This elegant neighbourhood of Parioli is a peaceful place to enjoy the large green area of the city, the Borghese Villa. This sophisticated district was formerly an antique heart of a magnificent Roman empire. Built in 753 before Christ, this is a nice area between the Largo Argentina, the Tiber and the Monti streets. Nowadays, Parioli is dominated by antic ruins and historical monuments and provides entertaining to all thanks to its large range of museums, parks, outdoor activities, trendy shops and delicious restaurants.
The Rome real-estate market represents, with the one of Milan, almost 70% of the Italian housing sales. In 2006, the residential market reached its peak regarding the annual sales but due to the 2007 crisis, this market was considerably impacted. Since 2014, the sector has started to rise and this increase may stabilize over the years. This growth is favoured thanks to low interest rates on mortgage loans. Besides, since 2008, prices have been lower, which is a major advantage for investors. Despite the previous elements, the Rome real-estate market is particularly attractive for foreign investors. It is the perfect time to invest and realize a nice capital gain in the next few years.
Even if Rome can be visited all year long, the period from November to March is mainly rainy and temperatures are colder. However, during these months Rome is less frequented by tourists so it is the perfect time to peacefully discover the city. Besides, prices are lower, except during the affluence period of Christmas and Mardi Gras.
From April to October, it is the best moment to enjoy Rome as the weather is particularly favourable and places are less crowded in April/May and in September/October. However, during the Holy Week in Easter and the Rome marathon, millions of tourists converge to Rome to attend these international events.
The months of July and August correspond to the hottest period in Rome, with suffocating temperatures. But the numerous "Nasoni" fountains, with fresh and drinkable water, allow to quench your thirst between two tours.
It is one of the biggest public parks in Rome and hosts a lake, historical temples, splendid fountains, gorgeous statues, botanical gardens and various museums. This former vineyard was transformed into an elegant park in 1605 by the Cardinal Scipion Borghese. It was designed in a geometrical style and a villa was built by the architect Flaminio Ponzio. This park became public in 1903, when the city of Rome bought it from the Borghese family. In 1911, the world's fair was taking place in the Borghese park. Nowadays, it is nicknamed the "museums park" as it is home to, among others, the famous "Museo e Galleria Borghese", which is in the Villa itself.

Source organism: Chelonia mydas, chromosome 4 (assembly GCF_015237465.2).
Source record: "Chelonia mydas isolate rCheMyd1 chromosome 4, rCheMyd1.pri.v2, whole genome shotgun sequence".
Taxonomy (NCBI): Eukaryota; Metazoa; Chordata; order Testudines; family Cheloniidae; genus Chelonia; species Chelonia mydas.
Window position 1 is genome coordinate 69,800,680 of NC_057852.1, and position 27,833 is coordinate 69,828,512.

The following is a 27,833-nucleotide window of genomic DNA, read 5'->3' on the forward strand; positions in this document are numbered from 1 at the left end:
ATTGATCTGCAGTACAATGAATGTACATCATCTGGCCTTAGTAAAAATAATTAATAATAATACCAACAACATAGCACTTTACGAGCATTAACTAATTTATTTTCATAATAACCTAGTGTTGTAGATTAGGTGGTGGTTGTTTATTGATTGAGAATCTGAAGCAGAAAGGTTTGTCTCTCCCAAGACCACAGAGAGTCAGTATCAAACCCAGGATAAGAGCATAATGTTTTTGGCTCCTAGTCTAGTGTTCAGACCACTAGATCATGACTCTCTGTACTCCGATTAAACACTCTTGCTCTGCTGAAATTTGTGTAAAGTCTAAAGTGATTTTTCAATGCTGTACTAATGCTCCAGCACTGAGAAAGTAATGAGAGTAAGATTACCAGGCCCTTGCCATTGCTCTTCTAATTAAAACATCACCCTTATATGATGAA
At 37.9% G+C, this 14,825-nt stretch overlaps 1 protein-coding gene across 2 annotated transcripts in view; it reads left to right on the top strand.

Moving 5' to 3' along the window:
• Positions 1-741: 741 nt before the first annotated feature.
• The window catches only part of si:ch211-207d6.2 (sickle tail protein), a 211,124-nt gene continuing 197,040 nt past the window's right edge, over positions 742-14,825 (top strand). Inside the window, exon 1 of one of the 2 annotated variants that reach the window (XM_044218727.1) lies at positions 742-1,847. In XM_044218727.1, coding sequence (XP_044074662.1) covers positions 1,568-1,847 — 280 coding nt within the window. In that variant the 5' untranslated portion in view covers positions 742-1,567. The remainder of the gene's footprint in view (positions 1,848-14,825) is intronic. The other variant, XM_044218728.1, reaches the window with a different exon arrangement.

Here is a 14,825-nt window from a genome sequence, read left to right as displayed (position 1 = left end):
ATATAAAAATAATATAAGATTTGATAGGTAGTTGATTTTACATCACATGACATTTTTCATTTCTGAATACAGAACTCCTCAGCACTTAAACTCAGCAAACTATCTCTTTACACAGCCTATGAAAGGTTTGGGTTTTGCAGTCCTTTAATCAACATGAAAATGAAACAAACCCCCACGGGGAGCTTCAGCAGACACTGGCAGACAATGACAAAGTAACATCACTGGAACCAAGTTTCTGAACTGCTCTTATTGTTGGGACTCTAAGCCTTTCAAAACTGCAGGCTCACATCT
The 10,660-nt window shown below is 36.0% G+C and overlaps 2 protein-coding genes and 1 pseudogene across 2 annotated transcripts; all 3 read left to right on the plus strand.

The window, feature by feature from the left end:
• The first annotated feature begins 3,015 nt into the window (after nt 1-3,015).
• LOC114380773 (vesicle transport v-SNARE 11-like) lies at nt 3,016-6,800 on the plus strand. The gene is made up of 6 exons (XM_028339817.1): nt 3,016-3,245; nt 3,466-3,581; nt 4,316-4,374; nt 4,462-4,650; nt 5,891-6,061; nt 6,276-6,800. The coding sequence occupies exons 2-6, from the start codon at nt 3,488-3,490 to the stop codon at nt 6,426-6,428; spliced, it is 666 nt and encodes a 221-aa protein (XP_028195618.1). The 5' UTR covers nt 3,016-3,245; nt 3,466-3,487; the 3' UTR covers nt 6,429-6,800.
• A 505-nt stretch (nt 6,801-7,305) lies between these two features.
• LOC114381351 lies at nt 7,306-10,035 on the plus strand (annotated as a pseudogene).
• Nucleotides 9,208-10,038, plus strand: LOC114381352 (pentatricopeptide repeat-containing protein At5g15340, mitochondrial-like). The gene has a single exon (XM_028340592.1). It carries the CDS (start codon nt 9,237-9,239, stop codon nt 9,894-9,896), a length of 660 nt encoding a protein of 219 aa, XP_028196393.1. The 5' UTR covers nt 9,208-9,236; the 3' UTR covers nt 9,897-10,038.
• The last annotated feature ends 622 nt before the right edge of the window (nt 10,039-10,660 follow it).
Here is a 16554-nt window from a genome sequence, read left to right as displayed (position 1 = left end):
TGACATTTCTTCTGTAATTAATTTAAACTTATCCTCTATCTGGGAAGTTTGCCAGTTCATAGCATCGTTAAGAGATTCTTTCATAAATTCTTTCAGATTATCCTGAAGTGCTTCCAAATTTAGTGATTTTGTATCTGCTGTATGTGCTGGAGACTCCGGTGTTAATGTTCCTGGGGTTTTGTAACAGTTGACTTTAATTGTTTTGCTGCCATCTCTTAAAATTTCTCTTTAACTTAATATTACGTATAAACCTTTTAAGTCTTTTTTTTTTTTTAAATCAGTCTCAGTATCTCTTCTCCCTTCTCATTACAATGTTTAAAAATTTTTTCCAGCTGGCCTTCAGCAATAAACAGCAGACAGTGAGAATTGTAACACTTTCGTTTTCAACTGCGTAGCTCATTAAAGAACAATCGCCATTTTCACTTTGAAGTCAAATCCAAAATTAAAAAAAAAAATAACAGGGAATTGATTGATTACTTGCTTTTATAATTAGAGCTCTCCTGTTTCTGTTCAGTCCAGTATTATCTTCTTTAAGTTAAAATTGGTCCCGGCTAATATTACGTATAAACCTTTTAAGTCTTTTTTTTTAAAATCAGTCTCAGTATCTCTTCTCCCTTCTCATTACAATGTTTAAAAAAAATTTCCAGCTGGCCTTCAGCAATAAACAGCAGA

This gallery, created in 1883, exhibits the largest collection of modern art in Italy, with more than 4,400 paintings and sculptures and around 13,000 drawings from the 19th and 20th centuries. Temporary exhibitions are regularly organized. Through 55 rooms, various works are exposed and mainly the ones of the best Italian artists but also works from renowned foreign artists such as Alexander Calder, Paul Cézanne, Alberto Giacometti, Edgar Degas, Wassily Kandinsky or even Vincent Van Gogh. The Galleria Nazionale d’Arte Moderna offers an impressive collection of Modern Art, with a large number of pieces of art by renowned artists. It is definitely a very interesting museum with a wide range of art movements.
This park hosts more than 200 animal species from the 5 continents, such as mammals, birds, reptiles and amphibians. It has also a botanical path and it is possible to discover the whole place thanks to a small train (Bioparco Express). Special ways are set up for blind persons around the Oasis Lake, with a wooden handrail and Braille texts.
As the famous saying states it:"All roads lead to Rome" and this exceptional city has a lot to offer thanks to its 28 centuries of history. Rome, the capital of Italy, is situated in the Latium region, in the center of the country and next to the Tiber river. Nicknamed the "Eternal City", Rome is also the capital of Catholicism as it includes the enclave Vatican (the headquarters of the papacy), which has been an independent state since 1929.Rome is truly an open sky museum by itself as it has preserved a true architectural cohesion. Antique temples and amphitheaters are parts of the town planning. The countless churches are testament to the early stages of Christianity, along with the sumptuous Renaissance ...